Many of us dream of becoming millionaires by our investing prowess. Often, these dreams are of getting rich quickly without doing anything other than purchasing a lottery ticket, or buying a highly speculative stock hoping for the next home run. Purchasing speculative stocks too often will cause your losses to be greater than your gains. To avoid this, investors would be better off investing in a proven dividend paying company that grows earnings consistently over the long-term.
There is something to be said about growing wealth steadily and consistently. With investing, consistency in earnings growth drives consistency in stock prices. McDonald's (MCD) is one of those companies that grow earnings consistently. It has also increased its dividend every year since 1976. The combination of stock growth and dividends can add up significantly over time when the dividends are reinvested.
Adjusted for stock splits, MCD stock has increased by over 18,000% since the early 1970s, going from an adjusted 0.56 in January 1972 to the 2012 high of $102. This gain is approximately equivalent to a CAGR (compound annual growth rate) of 14% per year.
MCD stock has pulled back to about $92 since hitting its high, so I think that now is a great time to get into the stock for the long-term. The stock is fairly valued with a forward PE ratio of 14.74, a PEG of 1.63, and a price to book ratio of 6.37. This is the type of stock that remains fairly valued as the stock price grows in line with earnings over time. I wouldn't expect the stock to become undervalued unless management repeats its poor performance of 2002. However, I think that important lessons were learned from that time period and those mistakes will most likely not happen again.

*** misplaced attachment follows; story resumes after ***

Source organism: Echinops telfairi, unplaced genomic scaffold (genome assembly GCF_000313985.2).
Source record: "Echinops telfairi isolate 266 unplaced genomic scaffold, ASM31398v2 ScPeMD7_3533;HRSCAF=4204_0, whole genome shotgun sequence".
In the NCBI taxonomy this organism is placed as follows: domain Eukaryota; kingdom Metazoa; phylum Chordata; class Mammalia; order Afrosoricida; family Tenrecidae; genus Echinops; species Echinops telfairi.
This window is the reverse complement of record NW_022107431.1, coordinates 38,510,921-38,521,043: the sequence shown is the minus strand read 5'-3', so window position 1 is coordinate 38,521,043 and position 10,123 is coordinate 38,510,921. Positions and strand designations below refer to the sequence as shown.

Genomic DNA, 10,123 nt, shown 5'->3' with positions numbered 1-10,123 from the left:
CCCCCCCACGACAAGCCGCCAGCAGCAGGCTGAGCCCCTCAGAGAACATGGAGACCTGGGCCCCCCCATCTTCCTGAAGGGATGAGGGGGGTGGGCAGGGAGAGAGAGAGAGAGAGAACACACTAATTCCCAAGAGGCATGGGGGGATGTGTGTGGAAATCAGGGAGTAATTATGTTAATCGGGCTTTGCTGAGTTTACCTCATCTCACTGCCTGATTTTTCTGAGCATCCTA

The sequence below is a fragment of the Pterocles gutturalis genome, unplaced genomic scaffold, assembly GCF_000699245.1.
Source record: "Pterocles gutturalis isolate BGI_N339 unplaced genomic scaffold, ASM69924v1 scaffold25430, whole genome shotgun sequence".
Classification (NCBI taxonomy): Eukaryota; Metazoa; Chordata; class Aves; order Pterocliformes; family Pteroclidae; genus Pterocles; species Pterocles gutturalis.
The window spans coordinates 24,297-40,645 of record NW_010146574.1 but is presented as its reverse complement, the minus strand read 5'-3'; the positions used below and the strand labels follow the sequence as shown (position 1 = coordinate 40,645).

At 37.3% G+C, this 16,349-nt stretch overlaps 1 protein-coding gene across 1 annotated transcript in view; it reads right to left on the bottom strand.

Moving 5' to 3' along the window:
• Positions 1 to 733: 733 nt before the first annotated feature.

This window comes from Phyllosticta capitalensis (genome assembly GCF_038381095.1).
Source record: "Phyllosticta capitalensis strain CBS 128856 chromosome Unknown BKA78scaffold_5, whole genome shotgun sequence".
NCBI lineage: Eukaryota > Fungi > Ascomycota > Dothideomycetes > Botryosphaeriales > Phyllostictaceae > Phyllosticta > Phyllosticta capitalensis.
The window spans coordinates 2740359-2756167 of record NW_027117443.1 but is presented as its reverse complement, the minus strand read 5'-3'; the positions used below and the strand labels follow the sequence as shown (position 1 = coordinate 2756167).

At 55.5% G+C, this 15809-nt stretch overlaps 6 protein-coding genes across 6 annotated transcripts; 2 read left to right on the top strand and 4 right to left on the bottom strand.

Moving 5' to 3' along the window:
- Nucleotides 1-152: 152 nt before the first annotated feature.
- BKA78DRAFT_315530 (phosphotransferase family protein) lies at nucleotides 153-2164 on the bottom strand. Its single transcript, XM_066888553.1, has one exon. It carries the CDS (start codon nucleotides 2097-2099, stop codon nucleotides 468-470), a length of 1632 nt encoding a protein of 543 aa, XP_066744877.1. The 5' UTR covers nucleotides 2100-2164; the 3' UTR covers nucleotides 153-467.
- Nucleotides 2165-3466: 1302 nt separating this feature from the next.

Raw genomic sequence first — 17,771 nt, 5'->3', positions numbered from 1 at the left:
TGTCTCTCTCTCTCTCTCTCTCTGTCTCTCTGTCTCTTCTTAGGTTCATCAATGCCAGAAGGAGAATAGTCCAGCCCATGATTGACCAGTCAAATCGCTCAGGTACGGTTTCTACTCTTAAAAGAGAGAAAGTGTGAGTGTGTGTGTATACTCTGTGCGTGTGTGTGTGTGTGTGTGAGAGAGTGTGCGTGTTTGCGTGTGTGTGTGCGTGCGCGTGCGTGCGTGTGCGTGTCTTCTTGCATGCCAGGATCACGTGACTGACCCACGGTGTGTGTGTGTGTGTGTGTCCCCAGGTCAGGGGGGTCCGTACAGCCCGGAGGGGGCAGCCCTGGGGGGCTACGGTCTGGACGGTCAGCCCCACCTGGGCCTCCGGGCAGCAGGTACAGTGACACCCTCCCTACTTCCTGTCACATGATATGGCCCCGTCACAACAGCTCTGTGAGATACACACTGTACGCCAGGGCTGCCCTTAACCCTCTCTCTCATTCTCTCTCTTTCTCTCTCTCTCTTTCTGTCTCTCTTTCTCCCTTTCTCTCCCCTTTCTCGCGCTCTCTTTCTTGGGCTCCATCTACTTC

The new CEO, Don Thompson, has been with the company for 22 years and knows the business. I'm confident that he will make the transition to CEO a seamless one for McDonald's' employees, customers, and shareholders.
So, how do you become a millionaire by investing in McDonald's? By investing in the stock and reinvesting the dividends you will take advantage of the power of compounding. I'm going to use a more conservative CAGR of 13% -- which includes a 3% dividend plus 10% annual stock appreciation. If an investor were to invest $26,000 in MCD today, he / she will reach the million mark in about 30 years.
Not everyone has $26,000 to invest in one stock. An investment of $5000 will grow to about $17,000 in 10 years, $57,000 in 20 years, and $195,000 in 30 years. Not too shabby.
Here's another example: Initially invest $5000, but then make an annual contribution of $1000 to purchase more stock and continue to reinvest the dividends. In this scenario you will have $34,000 in 10 years, $137,000 in 20 years, and you will reach the $1 million mark in the 36th year.
McDonald's has a proven track record over time. The economies of scale that it has earned over the years provide the company with many competitive advantages. These advantages will allow McDonald's to continue its growth throughout the world and allow it to continue to outperform the market.